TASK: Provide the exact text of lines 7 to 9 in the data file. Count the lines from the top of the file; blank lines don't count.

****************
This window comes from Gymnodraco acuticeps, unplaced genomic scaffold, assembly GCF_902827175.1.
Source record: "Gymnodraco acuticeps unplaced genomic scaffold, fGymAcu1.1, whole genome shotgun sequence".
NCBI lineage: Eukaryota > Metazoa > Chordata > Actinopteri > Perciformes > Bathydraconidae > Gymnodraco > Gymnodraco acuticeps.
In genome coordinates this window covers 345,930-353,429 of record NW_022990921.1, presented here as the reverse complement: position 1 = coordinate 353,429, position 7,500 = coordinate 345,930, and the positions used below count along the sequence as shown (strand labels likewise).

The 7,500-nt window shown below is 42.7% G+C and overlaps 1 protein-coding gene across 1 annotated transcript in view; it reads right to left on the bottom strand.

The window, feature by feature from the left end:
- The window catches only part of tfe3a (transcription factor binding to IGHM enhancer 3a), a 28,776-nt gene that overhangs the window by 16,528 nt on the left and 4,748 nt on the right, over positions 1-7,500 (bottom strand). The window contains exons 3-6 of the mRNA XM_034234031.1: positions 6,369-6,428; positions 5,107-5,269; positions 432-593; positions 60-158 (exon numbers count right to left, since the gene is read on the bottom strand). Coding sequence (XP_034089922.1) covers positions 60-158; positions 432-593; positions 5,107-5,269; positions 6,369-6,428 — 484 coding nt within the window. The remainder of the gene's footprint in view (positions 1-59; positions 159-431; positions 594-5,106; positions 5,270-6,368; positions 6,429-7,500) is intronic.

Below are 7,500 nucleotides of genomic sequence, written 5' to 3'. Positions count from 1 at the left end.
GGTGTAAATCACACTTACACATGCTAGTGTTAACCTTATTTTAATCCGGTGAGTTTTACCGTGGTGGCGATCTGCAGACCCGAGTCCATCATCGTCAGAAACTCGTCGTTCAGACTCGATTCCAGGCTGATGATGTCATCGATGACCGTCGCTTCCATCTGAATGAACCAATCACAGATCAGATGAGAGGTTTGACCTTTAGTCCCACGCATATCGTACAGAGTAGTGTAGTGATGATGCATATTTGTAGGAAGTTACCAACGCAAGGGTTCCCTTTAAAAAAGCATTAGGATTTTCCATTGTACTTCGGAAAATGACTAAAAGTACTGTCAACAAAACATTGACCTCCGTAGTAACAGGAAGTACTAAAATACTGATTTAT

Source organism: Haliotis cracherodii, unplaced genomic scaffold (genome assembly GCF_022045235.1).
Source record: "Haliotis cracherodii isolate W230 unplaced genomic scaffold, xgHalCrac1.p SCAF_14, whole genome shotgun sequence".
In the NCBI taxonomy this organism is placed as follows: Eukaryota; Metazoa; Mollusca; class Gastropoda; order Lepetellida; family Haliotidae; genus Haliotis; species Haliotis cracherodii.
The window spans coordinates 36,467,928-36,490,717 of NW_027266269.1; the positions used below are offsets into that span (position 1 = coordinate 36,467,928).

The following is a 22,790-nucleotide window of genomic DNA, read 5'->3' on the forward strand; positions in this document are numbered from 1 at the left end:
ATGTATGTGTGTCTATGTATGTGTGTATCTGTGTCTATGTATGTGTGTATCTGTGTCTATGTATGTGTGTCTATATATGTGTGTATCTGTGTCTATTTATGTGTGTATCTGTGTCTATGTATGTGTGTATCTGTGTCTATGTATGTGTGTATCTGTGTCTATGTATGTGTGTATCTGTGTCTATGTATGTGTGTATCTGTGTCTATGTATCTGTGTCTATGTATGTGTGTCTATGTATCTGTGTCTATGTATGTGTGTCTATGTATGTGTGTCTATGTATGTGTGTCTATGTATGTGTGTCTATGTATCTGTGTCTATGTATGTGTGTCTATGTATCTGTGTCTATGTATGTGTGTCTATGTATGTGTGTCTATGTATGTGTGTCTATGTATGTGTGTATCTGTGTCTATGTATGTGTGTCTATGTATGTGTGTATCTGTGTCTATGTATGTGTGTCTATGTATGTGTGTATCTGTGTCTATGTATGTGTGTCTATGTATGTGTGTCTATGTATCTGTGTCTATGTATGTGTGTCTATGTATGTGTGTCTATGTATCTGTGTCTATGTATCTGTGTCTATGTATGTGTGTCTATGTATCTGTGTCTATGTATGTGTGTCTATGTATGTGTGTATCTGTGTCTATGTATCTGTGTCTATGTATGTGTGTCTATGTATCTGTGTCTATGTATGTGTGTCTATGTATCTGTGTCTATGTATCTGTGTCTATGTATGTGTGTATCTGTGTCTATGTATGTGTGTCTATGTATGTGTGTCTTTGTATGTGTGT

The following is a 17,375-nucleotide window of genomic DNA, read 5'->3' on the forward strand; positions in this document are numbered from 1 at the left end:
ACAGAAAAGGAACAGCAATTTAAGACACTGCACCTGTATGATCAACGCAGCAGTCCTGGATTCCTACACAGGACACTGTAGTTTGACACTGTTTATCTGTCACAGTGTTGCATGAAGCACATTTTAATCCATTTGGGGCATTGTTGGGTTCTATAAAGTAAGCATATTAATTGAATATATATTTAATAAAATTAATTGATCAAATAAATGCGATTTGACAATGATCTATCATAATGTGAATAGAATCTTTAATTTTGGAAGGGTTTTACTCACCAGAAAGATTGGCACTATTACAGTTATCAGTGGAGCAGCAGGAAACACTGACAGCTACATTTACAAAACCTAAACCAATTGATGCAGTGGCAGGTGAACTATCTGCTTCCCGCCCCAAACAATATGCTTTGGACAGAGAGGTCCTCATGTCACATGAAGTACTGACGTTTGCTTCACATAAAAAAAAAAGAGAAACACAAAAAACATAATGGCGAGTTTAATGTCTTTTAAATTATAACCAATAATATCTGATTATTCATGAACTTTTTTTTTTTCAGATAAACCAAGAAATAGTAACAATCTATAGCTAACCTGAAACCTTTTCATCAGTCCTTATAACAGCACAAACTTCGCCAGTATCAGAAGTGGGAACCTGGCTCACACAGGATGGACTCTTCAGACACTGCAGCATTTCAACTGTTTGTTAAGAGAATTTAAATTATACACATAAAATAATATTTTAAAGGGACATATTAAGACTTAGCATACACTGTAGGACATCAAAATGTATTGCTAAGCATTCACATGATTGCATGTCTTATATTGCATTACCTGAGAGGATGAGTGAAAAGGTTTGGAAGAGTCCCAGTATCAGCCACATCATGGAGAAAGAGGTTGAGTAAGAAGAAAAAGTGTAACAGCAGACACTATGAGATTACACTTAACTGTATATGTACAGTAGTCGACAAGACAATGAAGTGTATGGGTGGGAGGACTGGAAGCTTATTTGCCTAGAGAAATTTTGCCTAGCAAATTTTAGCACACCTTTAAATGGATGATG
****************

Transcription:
- The window catches only part of tfe3a (transcription factor binding to IGHM enhancer 3a), a 28,776-nt gene that overhangs the window by 16,528 nt on the left and 4,748 nt on the right, over positions 1-7,500 (bottom strand). The window contains exons 3-6 of the mRNA XM_034234031.1: positions 6,369-6,428; positions 5,107-5,269; positions 432-593; positions 60-158 (exon numbers count right to left, since the gene is read on the bottom strand). Coding sequence (XP_034089922.1) covers positions 60-158; positions 432-593; positions 5,107-5,269; positions 6,369-6,428 — 484 coding nt within the window. The remainder of the gene's footprint in view (positions 1-59; positions 159-431; positions 594-5,106; positions 5,270-6,368; positions 6,429-7,500) is intronic.

Below are 7,500 nucleotides of genomic sequence, written 5' to 3'. Positions count from 1 at the left end.
GGTGTAAATCACACTTACACATGCTAGTGTTAACCTTATTTTAATCCGGTGAGTTTTACCGTGGTGGCGATCTGCAGACCCGAGTCCATCATCGTCAGAAACTCGTCGTTCAGACTCGATTCCAGGCTGATGATGTCATCGATGACCGTCGCTTCCATCTGAATGAACCAATCACAGATCAGATGAGAGGTTTGACCTTTAGTCCCACGCATATCGTACAGAGTAGTGTAGTGATGATGCATATTTGTAGGAAGTTACCAACGCAAGGGTTCCCTTTAAAAAAGCATTAGGATTTTCCATTGTACTTCGGAAAATGACTAAAAGTACTGTCAACAAAACATTGACCTCCGTAGTAACAGGAAGTACTAAAATACTGATTTAT